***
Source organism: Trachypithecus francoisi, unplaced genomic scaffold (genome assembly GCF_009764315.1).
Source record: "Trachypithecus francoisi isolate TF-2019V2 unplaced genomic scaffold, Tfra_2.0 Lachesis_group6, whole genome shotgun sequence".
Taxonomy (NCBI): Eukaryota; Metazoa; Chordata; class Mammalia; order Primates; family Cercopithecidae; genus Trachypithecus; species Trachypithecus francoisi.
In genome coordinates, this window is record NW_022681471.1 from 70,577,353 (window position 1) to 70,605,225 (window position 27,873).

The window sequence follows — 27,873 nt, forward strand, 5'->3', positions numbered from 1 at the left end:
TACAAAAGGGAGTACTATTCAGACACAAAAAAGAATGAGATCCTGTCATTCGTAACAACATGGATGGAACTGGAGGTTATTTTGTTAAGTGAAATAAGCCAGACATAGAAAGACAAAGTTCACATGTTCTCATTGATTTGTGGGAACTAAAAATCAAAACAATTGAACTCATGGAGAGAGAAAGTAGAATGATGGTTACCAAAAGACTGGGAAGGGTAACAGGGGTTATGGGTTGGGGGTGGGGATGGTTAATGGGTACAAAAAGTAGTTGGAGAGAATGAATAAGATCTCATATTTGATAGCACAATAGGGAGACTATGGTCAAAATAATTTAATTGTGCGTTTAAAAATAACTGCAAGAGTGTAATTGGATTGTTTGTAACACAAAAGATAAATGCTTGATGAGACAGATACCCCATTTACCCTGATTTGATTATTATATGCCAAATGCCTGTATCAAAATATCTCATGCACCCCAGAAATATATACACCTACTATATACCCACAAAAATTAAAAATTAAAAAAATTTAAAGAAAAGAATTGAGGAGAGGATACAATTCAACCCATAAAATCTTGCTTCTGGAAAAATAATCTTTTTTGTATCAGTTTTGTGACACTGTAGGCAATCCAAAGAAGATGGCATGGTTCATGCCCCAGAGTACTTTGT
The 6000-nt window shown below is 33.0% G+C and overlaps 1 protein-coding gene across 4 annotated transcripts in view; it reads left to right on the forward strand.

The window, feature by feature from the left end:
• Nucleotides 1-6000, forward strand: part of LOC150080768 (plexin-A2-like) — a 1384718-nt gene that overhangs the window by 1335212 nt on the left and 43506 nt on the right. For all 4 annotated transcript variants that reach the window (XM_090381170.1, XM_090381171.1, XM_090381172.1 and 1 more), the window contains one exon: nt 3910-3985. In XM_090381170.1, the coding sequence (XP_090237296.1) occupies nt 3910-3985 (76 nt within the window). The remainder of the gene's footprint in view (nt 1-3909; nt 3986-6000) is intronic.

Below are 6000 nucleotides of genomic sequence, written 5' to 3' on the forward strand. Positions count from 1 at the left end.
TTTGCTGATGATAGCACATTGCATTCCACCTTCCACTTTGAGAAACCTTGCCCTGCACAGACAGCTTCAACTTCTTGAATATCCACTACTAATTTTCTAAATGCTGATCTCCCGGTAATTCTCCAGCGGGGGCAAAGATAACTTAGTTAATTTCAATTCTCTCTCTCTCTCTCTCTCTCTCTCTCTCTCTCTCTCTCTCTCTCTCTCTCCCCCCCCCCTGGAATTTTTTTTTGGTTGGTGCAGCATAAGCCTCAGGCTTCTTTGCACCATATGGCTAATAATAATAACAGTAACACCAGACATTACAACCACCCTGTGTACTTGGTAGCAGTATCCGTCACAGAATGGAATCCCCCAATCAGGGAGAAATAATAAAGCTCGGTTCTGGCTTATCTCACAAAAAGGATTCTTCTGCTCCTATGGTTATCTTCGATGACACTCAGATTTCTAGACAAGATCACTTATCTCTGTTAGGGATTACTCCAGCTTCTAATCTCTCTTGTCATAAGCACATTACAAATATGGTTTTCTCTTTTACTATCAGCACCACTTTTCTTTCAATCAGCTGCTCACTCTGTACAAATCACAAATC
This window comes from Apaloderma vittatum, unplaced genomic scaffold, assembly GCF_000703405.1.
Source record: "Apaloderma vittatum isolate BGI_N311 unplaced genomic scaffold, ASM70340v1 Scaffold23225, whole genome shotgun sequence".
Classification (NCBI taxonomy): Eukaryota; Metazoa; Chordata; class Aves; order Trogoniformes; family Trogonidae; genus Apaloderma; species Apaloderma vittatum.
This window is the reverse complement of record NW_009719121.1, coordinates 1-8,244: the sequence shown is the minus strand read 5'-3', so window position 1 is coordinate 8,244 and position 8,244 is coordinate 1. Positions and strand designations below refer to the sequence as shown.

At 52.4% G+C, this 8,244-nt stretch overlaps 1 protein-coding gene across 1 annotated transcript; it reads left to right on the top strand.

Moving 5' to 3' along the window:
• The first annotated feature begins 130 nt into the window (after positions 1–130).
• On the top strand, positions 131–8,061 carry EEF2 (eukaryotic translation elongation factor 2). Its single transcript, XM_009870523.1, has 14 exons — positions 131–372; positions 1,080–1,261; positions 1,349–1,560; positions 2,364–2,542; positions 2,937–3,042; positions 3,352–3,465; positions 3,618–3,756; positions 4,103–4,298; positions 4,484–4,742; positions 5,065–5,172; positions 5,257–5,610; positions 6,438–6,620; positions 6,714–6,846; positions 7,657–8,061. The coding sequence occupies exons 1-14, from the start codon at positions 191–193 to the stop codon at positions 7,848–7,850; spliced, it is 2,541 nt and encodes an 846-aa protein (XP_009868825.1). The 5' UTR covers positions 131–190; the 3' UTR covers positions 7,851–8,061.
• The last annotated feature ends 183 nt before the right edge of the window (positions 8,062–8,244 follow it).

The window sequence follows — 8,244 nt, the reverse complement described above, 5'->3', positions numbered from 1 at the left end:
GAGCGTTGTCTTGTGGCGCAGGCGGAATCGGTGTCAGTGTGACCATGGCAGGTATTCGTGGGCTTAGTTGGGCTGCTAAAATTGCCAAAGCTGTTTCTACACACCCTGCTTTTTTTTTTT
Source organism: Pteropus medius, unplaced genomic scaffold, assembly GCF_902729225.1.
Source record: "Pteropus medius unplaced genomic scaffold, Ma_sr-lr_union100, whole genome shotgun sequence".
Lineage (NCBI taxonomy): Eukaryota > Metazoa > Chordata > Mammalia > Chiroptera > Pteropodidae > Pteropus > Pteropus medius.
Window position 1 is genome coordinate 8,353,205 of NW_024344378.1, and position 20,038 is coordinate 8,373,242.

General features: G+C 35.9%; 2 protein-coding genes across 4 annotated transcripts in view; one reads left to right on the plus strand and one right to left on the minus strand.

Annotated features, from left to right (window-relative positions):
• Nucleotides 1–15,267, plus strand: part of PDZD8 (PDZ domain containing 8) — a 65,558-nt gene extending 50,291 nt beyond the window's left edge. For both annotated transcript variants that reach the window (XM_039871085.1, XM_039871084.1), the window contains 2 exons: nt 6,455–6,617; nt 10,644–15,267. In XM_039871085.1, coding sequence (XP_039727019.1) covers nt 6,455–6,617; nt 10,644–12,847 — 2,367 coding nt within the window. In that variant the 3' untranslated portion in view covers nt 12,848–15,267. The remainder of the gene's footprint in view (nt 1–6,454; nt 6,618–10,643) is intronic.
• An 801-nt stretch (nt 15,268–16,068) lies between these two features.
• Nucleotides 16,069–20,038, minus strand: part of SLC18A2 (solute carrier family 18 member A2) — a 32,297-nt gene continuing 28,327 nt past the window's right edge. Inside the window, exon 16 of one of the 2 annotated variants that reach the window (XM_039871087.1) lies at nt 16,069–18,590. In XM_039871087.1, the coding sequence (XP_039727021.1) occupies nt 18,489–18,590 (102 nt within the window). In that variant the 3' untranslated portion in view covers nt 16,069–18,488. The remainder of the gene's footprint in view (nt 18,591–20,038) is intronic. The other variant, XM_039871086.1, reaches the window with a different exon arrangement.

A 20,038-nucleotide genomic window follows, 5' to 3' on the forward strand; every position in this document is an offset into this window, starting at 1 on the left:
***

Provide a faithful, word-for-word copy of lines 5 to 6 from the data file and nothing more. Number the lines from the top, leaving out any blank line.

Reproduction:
The window sequence follows — 27,873 nt, forward strand, 5'->3', positions numbered from 1 at the left end:
TACAAAAGGGAGTACTATTCAGACACAAAAAAGAATGAGATCCTGTCATTCGTAACAACATGGATGGAACTGGAGGTTATTTTGTTAAGTGAAATAAGCCAGACATAGAAAGACAAAGTTCACATGTTCTCATTGATTTGTGGGAACTAAAAATCAAAACAATTGAACTCATGGAGAGAGAAAGTAGAATGATGGTTACCAAAAGACTGGGAAGGGTAACAGGGGTTATGGGTTGGGGGTGGGGATGGTTAATGGGTACAAAAAGTAGTTGGAGAGAATGAATAAGATCTCATATTTGATAGCACAATAGGGAGACTATGGTCAAAATAATTTAATTGTGCGTTTAAAAATAACTGCAAGAGTGTAATTGGATTGTTTGTAACACAAAAGATAAATGCTTGATGAGACAGATACCCCATTTACCCTGATTTGATTATTATATGCCAAATGCCTGTATCAAAATATCTCATGCACCCCAGAAATATATACACCTACTATATACCCACAAAAATTAAAAATTAAAAAAATTTAAAGAAAAGAATTGAGGAGAGGATACAATTCAACCCATAAAATCTTGCTTCTGGAAAAATAATCTTTTTTGTATCAGTTTTGTGACACTGTAGGCAATCCAAAGAAGATGGCATGGTTCATGCCCCAGAGTACTTTGT